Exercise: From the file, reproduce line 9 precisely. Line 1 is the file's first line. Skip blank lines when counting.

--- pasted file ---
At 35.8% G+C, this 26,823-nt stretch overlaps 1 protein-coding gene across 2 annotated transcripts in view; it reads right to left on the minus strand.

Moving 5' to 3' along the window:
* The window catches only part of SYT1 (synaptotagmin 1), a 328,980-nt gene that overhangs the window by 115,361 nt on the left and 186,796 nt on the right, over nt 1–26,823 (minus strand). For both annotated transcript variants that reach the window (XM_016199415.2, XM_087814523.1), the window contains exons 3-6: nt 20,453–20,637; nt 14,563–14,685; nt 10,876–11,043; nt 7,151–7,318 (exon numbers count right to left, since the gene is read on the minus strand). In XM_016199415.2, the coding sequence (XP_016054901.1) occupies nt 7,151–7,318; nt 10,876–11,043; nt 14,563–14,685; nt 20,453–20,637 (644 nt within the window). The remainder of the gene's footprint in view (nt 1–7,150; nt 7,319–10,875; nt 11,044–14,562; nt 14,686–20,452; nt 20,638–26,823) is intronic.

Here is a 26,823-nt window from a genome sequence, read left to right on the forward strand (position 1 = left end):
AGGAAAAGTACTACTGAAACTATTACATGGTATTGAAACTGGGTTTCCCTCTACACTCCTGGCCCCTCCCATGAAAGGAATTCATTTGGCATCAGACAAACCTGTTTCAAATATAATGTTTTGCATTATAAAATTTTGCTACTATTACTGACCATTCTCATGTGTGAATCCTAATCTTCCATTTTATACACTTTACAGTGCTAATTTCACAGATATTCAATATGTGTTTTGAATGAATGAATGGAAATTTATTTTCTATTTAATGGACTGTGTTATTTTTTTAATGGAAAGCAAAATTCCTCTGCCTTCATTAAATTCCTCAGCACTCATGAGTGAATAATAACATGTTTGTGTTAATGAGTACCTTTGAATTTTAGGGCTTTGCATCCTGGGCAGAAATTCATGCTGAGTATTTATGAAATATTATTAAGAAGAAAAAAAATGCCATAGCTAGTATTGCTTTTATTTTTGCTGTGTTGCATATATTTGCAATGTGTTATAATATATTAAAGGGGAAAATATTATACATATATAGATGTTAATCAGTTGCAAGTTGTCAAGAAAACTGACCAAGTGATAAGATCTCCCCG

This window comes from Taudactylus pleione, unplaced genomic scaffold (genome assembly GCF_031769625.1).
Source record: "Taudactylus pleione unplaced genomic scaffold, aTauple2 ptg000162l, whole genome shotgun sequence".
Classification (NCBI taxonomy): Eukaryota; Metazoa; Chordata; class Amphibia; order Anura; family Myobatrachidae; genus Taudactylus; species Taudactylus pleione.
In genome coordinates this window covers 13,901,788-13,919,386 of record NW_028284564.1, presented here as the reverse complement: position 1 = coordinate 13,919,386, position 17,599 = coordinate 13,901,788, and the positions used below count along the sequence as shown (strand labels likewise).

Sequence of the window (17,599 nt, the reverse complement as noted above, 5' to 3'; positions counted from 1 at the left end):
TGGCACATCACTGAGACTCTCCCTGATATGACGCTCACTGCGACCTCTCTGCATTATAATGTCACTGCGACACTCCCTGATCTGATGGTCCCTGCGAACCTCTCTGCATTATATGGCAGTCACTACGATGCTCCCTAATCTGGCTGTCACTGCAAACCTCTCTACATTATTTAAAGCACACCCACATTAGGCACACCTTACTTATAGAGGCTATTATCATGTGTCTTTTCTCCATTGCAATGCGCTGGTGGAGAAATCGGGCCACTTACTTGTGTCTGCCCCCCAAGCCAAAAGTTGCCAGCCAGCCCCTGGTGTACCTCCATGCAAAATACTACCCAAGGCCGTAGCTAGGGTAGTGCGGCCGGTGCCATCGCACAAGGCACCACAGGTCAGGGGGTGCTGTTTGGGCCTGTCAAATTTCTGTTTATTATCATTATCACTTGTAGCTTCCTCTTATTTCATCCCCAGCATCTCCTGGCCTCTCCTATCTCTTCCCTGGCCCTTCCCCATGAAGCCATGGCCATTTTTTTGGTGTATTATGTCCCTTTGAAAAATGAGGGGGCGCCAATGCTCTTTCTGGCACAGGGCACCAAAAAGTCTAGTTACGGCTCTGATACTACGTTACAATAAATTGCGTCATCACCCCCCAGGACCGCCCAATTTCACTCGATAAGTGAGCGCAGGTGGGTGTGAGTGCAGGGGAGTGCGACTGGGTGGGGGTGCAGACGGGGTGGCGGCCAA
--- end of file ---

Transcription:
In genome coordinates this window covers 13,901,788-13,919,386 of record NW_028284564.1, presented here as the reverse complement: position 1 = coordinate 13,919,386, position 17,599 = coordinate 13,901,788, and the positions used below count along the sequence as shown (strand labels likewise).